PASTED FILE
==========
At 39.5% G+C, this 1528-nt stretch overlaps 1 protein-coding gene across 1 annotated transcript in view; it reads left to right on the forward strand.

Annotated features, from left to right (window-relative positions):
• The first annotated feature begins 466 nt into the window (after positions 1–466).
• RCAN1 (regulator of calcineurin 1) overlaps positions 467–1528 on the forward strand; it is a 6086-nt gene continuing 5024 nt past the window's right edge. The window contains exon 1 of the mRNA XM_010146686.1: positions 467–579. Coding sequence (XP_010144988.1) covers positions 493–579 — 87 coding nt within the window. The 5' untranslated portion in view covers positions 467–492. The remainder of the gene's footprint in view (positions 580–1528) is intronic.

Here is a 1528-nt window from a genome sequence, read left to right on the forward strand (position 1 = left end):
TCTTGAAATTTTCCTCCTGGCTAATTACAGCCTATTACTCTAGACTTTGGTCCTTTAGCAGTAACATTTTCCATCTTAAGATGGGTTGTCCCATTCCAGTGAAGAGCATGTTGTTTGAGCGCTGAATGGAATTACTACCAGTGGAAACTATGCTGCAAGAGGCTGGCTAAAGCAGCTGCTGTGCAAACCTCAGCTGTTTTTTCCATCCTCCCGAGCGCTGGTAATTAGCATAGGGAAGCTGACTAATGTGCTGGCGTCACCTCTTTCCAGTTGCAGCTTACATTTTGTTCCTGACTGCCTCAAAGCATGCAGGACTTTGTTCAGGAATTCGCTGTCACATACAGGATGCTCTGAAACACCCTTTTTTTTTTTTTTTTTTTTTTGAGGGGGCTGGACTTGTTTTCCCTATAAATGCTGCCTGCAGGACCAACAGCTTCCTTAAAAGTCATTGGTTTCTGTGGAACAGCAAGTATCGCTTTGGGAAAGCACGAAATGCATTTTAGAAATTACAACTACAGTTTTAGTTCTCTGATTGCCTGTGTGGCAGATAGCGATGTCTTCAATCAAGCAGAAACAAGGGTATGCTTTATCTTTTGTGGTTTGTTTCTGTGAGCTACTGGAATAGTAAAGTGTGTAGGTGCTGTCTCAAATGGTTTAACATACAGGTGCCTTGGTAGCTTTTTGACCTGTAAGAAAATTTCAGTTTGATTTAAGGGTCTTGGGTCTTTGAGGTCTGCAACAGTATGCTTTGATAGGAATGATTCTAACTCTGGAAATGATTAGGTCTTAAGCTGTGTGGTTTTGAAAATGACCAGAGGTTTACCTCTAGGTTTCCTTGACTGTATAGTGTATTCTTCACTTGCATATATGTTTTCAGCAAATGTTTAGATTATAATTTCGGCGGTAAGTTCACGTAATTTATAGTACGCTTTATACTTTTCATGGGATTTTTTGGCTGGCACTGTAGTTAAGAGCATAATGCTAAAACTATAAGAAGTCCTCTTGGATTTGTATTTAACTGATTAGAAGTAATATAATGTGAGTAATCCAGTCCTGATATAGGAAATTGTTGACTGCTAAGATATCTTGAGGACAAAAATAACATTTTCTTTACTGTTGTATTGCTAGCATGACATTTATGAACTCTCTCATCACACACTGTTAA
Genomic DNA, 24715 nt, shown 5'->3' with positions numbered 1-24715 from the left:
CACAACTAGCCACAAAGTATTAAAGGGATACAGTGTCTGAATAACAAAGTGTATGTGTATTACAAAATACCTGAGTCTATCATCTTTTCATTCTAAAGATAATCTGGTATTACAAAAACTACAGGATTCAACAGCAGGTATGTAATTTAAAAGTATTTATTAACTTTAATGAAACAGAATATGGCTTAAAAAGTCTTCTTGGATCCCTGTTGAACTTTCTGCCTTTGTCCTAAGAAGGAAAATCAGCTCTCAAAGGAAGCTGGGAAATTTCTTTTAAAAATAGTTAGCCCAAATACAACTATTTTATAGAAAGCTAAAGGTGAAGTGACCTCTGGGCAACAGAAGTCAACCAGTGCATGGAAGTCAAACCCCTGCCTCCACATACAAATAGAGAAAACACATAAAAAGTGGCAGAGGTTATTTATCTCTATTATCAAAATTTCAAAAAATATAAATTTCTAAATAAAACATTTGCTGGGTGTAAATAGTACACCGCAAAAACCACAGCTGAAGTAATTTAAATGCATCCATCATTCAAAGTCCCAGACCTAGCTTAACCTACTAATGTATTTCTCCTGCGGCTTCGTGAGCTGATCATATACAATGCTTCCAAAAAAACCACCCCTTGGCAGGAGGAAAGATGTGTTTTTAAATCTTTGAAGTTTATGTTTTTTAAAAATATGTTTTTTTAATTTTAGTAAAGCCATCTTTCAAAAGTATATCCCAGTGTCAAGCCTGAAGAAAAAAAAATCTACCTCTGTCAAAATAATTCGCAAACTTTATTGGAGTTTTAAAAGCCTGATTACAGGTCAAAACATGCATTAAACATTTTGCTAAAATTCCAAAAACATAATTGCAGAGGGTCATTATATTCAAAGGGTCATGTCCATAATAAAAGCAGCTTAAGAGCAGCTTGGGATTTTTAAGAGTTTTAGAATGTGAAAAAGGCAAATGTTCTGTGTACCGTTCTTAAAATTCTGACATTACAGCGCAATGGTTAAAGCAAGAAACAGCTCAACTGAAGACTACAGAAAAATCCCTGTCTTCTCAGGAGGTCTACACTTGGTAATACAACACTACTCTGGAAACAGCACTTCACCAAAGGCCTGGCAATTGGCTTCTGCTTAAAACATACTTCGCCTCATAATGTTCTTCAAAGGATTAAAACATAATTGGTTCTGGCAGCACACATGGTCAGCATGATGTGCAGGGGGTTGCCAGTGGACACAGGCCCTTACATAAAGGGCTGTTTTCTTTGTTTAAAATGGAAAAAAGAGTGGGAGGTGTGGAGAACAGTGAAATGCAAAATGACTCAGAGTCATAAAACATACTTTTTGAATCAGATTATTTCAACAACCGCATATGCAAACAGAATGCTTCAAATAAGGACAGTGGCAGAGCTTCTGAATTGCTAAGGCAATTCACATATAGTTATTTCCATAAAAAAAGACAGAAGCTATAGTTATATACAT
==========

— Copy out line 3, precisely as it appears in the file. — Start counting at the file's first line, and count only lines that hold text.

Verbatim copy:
• The first annotated feature begins 466 nt into the window (after positions 1–466).